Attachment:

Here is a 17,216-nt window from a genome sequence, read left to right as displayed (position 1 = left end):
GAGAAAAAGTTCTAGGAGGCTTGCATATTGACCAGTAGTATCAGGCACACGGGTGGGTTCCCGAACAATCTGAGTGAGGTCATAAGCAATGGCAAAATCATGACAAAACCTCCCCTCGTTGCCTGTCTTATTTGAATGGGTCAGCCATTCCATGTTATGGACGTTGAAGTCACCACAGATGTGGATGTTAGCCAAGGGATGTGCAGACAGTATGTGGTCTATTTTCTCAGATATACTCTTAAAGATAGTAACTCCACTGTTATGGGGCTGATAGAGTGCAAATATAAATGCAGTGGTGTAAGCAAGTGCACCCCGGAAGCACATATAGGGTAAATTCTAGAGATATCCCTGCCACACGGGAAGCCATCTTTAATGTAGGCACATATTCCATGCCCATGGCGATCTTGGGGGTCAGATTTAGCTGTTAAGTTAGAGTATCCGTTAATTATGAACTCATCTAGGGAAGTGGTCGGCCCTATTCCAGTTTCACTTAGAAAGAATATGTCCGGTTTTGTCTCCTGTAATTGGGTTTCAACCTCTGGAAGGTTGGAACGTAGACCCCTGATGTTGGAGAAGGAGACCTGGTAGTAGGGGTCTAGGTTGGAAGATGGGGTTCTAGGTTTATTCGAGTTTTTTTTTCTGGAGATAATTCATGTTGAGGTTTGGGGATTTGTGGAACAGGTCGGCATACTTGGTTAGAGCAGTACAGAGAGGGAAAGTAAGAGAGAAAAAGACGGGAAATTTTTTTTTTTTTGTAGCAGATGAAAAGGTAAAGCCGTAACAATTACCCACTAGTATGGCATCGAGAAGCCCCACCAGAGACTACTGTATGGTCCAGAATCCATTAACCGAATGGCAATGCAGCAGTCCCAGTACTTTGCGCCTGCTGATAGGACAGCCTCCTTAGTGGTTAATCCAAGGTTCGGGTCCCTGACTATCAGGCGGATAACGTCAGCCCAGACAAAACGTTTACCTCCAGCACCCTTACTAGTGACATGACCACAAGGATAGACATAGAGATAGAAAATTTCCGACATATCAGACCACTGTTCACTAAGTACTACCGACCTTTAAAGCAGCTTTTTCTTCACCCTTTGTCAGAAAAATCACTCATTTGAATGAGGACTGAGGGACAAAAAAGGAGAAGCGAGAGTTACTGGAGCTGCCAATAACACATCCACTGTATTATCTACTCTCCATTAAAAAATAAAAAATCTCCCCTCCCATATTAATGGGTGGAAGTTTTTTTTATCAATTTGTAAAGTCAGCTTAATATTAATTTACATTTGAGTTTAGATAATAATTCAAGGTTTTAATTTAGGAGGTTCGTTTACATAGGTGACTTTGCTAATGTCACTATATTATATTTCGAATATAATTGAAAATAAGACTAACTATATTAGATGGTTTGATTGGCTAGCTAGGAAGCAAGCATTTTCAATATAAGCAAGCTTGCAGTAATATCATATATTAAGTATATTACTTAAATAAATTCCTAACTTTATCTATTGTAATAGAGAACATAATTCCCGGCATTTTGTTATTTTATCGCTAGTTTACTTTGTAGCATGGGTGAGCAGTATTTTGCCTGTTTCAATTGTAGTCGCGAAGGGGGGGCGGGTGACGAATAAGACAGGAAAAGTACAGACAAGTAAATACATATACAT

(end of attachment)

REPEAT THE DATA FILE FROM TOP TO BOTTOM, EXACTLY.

Here is a 17,216-nt window from a genome sequence, read left to right as displayed (position 1 = left end):
GAGAAAAAGTTCTAGGAGGCTTGCATATTGACCAGTAGTATCAGGCACACGGGTGGGTTCCCGAACAATCTGAGTGAGGTCATAAGCAATGGCAAAATCATGACAAAACCTCCCCTCGTTGCCTGTCTTATTTGAATGGGTCAGCCATTCCATGTTATGGACGTTGAAGTCACCACAGATGTGGATGTTAGCCAAGGGATGTGCAGACAGTATGTGGTCTATTTTCTCAGATATACTCTTAAAGATAGTAACTCCACTGTTATGGGGCTGATAGAGTGCAAATATAAATGCAGTGGTGTAAGCAAGTGCACCCCGGAAGCACATATAGGGTAAATTCTAGAGATATCCCTGCCACACGGGAAGCCATCTTTAATGTAGGCACATATTCCATGCCCATGGCGATCTTGGGGGTCAGATTTAGCTGTTAAGTTAGAGTATCCGTTAATTATGAACTCATCTAGGGAAGTGGTCGGCCCTATTCCAGTTTCACTTAGAAAGAATATGTCCGGTTTTGTCTCCTGTAATTGGGTTTCAACCTCTGGAAGGTTGGAACGTAGACCCCTGATGTTGGAGAAGGAGACCTGGTAGTAGGGGTCTAGGTTGGAAGATGGGGTTCTAGGTTTATTCGAGTTTTTTTTTCTGGAGATAATTCATGTTGAGGTTTGGGGATTTGTGGAACAGGTCGGCATACTTGGTTAGAGCAGTACAGAGAGGGAAAGTAAGAGAGAAAAAGACGGGAAATTTTTTTTTTTTTGTAGCAGATGAAAAGGTAAAGCCGTAACAATTACCCACTAGTATGGCATCGAGAAGCCCCACCAGAGACTACTGTATGGTCCAGAATCCATTAACCGAATGGCAATGCAGCAGTCCCAGTACTTTGCGCCTGCTGATAGGACAGCCTCCTTAGTGGTTAATCCAAGGTTCGGGTCCCTGACTATCAGGCGGATAACGTCAGCCCAGACAAAACGTTTACCTCCAGCACCCTTACTAGTGACATGACCACAAGGATAGACATAGAGATAGAAAATTTCCGACATATCAGACCACTGTTCACTAAGTACTACCGACCTTTAAAGCAGCTTTTTCTTCACCCTTTGTCAGAAAAATCACTCATTTGAATGAGGACTGAGGGACAAAAAAGGAGAAGCGAGAGTTACTGGAGCTGCCAATAACACATCCACTGTATTATCTACTCTCCATTAAAAAATAAAAAATCTCCCCTCCCATATTAATGGGTGGAAGTTTTTTTTATCAATTTGTAAAGTCAGCTTAATATTAATTTACATTTGAGTTTAGATAATAATTCAAGGTTTTAATTTAGGAGGTTCGTTTACATAGGTGACTTTGCTAATGTCACTATATTATATTTCGAATATAATTGAAAATAAGACTAACTATATTAGATGGTTTGATTGGCTAGCTAGGAAGCAAGCATTTTCAATATAAGCAAGCTTGCAGTAATATCATATATTAAGTATATTACTTAAATAAATTCCTAACTTTATCTATTGTAATAGAGAACATAATTCCCGGCATTTTGTTATTTTATCGCTAGTTTACTTTGTAGCATGGGTGAGCAGTATTTTGCCTGTTTCAATTGTAGTCGCGAAGGGGGGGCGGGTGACGAATAAGACAGGAAAAGTACAGACAAGTAAATACATATACAT